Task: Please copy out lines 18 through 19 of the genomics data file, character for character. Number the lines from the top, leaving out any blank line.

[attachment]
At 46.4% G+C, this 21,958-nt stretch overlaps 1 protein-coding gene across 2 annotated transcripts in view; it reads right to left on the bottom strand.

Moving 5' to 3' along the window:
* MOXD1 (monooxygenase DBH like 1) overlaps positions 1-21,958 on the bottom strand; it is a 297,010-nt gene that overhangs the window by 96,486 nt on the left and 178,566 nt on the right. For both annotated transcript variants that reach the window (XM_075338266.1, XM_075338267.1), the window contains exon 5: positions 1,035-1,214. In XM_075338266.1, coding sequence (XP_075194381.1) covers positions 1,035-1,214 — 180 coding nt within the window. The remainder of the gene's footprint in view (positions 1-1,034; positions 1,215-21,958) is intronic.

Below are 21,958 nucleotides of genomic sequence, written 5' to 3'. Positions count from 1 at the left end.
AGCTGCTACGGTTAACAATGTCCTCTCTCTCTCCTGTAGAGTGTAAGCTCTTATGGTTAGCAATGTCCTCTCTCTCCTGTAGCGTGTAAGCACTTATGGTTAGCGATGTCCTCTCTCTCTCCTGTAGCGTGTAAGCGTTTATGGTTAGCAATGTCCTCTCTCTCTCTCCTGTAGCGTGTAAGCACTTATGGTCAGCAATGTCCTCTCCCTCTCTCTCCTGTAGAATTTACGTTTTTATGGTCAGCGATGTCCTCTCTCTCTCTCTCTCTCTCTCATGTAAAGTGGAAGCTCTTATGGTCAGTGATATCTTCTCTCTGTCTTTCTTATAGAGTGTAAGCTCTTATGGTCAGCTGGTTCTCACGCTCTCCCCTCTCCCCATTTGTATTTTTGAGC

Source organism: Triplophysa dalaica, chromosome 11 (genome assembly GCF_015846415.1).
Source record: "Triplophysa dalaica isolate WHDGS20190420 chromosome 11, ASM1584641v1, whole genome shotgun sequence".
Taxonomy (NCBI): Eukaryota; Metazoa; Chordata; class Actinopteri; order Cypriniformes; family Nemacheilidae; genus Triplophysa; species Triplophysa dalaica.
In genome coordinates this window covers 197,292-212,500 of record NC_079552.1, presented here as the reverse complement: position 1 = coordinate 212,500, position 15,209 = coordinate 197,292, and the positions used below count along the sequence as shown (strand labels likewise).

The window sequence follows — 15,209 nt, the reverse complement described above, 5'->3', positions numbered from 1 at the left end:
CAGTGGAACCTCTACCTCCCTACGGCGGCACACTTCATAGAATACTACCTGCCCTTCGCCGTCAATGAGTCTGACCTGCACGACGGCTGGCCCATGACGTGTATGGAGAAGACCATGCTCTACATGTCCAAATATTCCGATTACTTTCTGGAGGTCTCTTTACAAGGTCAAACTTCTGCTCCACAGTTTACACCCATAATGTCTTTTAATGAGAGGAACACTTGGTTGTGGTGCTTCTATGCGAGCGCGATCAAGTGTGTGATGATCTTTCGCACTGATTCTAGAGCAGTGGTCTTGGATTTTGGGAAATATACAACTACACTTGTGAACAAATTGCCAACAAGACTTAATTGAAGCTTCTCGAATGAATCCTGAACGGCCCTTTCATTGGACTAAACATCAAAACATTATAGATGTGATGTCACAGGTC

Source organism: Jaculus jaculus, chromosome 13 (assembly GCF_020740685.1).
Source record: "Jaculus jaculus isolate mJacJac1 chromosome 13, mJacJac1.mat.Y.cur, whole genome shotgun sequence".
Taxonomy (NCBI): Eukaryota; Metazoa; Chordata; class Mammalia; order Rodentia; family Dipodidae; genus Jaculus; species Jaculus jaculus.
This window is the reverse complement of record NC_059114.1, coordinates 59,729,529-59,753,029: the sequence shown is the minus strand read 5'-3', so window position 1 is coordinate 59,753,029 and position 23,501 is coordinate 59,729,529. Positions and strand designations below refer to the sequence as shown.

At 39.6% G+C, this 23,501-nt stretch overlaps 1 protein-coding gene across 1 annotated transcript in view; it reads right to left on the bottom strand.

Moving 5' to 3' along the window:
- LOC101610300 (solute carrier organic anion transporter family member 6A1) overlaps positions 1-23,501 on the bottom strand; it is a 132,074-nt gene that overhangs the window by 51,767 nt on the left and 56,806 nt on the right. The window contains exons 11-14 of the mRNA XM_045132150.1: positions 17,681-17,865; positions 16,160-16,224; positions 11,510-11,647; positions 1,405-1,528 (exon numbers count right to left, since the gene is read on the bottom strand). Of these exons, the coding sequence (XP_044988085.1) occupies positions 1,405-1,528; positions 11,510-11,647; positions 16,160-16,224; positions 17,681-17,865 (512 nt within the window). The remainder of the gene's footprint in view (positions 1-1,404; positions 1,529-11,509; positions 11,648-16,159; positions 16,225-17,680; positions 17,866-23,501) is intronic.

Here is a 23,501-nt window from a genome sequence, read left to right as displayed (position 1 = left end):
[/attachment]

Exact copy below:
- LOC101610300 (solute carrier organic anion transporter family member 6A1) overlaps positions 1-23,501 on the bottom strand; it is a 132,074-nt gene that overhangs the window by 51,767 nt on the left and 56,806 nt on the right. The window contains exons 11-14 of the mRNA XM_045132150.1: positions 17,681-17,865; positions 16,160-16,224; positions 11,510-11,647; positions 1,405-1,528 (exon numbers count right to left, since the gene is read on the bottom strand). Of these exons, the coding sequence (XP_044988085.1) occupies positions 1,405-1,528; positions 11,510-11,647; positions 16,160-16,224; positions 17,681-17,865 (512 nt within the window). The remainder of the gene's footprint in view (positions 1-1,404; positions 1,529-11,509; positions 11,648-16,159; positions 16,225-17,680; positions 17,866-23,501) is intronic.

Here is a 23,501-nt window from a genome sequence, read left to right as displayed (position 1 = left end):